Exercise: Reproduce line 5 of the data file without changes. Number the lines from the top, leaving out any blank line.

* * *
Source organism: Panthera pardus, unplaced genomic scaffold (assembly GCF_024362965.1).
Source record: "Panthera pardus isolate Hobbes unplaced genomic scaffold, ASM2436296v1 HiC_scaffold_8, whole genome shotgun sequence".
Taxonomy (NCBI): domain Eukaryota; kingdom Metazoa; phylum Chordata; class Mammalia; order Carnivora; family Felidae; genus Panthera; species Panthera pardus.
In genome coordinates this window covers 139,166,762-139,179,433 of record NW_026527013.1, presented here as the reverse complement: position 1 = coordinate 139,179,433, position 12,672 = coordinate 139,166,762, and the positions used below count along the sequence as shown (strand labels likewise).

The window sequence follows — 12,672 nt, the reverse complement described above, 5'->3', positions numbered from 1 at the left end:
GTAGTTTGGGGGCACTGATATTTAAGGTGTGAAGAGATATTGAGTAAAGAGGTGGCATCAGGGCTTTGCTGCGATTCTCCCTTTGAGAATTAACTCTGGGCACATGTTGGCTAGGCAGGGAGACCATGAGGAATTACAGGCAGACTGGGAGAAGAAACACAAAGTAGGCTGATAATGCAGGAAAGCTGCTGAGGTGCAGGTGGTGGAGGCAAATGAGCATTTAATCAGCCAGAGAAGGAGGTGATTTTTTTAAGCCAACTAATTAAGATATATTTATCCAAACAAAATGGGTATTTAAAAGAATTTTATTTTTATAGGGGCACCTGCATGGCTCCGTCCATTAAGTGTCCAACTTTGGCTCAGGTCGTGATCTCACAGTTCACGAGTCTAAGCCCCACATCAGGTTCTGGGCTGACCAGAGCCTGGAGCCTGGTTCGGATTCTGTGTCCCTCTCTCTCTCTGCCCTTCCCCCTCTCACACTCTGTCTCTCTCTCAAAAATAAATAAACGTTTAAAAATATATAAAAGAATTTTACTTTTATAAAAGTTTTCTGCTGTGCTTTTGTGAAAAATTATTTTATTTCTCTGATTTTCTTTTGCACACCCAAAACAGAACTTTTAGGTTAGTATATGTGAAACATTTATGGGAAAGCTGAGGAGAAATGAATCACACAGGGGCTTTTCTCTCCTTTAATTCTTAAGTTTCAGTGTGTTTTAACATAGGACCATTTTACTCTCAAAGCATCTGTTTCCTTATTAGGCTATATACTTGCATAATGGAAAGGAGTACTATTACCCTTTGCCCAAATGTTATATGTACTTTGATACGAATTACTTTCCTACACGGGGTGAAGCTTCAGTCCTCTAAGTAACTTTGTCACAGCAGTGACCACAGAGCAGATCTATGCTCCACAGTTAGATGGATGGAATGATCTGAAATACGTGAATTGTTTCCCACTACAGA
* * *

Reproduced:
The window sequence follows — 12,672 nt, the reverse complement described above, 5'->3', positions numbered from 1 at the left end: